A transition between events, called an event boundary, such as getting out of the car and walking into the house, provides an anchor point for recall of thoughts. Our thoughts are organized within these real-world segments between event boundaries.
Whistle While You Work
In order to explore recall in more depth, Stawarczyk and D’Argembeau combined two methods in their experiments. Participants were given “surprise free recall tasks” during which they had to state what they had been thinking during their walks. These were cross-checked against the pictures taken by the camera. The participants looked at the images to associate when they had certain thoughts. Could certain features predict how accessible certain thoughts were in the memory over others?
Considering that an adaptive function of episodic memory is to provide information that can be used to support future decisions and behavior, we expected that the future orientation and planning function of thoughts would predict their accessibility in memory. Furthermore, we predicted that features that are well-known to influence memory for external stimuli, such as self-relevance, distinctiveness, emotional valence, and rehearsal would also predict the accessibility of thoughts in memory. Finally, recent studies on mind-wandering have shown that stimulus-dependence and task-relatedness are important dimensions of thoughts, with people spending from 30% to 50% of their daily life engaged in mind-wandering episodes that are unrelated to their ongoing activity and decoupled from current sensory input. At a more exploratory level, we investigated whether these two dimensions predict the accessibility of thoughts in memory.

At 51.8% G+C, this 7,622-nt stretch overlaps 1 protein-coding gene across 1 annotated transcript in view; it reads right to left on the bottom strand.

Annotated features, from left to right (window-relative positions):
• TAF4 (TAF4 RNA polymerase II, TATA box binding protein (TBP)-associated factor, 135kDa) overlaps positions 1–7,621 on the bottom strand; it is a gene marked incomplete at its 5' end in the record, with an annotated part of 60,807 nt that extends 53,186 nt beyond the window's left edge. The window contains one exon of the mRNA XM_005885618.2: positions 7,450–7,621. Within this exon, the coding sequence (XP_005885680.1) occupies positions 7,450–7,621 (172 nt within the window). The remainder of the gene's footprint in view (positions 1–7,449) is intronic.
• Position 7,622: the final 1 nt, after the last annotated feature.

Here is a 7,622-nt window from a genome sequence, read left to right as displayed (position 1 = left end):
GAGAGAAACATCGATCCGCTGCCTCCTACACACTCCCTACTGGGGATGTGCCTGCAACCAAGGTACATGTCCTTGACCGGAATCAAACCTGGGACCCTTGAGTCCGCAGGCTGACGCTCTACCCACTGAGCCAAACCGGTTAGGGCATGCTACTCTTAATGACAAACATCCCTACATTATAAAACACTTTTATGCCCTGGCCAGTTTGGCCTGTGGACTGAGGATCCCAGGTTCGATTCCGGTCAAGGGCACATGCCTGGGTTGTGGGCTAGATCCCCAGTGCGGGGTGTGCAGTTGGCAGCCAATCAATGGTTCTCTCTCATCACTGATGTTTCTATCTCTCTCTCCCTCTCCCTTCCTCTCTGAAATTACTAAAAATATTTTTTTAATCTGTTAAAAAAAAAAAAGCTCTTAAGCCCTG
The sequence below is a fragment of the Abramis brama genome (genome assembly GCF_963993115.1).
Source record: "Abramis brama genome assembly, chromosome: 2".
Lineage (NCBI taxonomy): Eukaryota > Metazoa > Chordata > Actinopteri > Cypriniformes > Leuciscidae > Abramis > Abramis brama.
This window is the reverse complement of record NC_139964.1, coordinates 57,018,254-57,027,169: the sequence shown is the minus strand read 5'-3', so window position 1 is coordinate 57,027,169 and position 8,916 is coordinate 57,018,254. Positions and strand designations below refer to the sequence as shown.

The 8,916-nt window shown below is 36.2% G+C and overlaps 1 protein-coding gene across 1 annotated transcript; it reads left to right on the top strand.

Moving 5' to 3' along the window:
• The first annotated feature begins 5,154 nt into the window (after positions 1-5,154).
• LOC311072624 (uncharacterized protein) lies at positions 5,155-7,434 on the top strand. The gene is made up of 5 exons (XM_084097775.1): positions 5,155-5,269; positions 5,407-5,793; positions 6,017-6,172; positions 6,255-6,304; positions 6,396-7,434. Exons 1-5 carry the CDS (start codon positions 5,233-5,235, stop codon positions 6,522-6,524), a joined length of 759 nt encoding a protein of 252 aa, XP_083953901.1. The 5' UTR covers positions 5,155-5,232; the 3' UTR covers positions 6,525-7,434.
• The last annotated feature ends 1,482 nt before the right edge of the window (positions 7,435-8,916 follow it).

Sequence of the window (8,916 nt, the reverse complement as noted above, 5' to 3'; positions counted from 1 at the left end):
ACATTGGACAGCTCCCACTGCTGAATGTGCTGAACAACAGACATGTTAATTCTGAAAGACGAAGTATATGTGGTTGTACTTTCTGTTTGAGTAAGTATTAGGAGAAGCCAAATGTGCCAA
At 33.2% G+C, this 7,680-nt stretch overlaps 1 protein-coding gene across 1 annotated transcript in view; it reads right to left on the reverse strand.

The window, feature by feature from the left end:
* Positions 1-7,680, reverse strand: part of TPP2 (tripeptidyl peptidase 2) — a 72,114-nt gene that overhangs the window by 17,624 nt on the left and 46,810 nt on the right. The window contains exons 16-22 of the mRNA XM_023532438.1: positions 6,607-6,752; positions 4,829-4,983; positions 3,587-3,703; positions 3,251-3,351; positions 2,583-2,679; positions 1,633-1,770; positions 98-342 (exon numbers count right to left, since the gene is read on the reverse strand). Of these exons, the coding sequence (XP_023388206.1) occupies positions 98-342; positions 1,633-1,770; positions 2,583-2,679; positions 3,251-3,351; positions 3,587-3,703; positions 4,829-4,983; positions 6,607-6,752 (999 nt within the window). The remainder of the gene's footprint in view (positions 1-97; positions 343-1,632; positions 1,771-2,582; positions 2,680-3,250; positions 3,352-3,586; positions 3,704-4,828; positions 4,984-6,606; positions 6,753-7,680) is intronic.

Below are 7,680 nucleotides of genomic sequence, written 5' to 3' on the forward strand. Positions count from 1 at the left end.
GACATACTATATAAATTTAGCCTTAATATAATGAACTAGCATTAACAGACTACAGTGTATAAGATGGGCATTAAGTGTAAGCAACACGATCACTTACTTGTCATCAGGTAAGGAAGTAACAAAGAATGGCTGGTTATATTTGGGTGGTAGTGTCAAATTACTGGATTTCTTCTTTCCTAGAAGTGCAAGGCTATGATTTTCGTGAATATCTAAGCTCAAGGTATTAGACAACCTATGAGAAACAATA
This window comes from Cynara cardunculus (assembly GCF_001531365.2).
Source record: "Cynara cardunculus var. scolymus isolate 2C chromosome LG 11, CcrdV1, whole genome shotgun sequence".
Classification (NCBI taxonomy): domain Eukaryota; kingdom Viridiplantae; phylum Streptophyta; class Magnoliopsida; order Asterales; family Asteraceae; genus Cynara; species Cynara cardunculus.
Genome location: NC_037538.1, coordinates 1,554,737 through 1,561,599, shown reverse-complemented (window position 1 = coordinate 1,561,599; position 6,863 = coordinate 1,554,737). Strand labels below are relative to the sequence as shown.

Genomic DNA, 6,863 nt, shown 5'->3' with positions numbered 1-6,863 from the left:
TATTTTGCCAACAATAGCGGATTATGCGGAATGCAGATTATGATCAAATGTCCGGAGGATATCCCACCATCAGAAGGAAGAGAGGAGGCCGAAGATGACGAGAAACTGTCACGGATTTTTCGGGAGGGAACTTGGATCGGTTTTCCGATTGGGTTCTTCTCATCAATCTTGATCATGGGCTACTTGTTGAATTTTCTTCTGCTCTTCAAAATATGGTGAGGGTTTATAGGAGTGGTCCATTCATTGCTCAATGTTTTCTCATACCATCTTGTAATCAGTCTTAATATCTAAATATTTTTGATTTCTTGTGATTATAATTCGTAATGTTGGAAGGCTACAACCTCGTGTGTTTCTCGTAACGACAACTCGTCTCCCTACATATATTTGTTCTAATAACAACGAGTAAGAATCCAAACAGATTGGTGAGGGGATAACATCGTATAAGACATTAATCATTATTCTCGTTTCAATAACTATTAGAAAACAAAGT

Thoughts of Evolution
The word “adaptive” in that first sentence may trigger thoughts of evolution, but actually, many of the other words indicate intelligent design: information, decisions, future orientation, planning. This is what intelligent minds engage in. They are opposite to the predictable outcomes of natural laws. Gravity says an arm left to itself will fall. A mind says, “I choose to raise my arm.” A mind plans, decides, and looks ahead to potential realities that may be entirely unique and creative. Even while daydreaming, creative minds can be thinking of things “unrelated to their ongoing activity and decoupled from current sensory input.” A cheerful factory worker can be whistling as he works, thinking of the show it came from, or even adding his own lyrics to it, till interrupted by an event boundary — the quitting-time bell.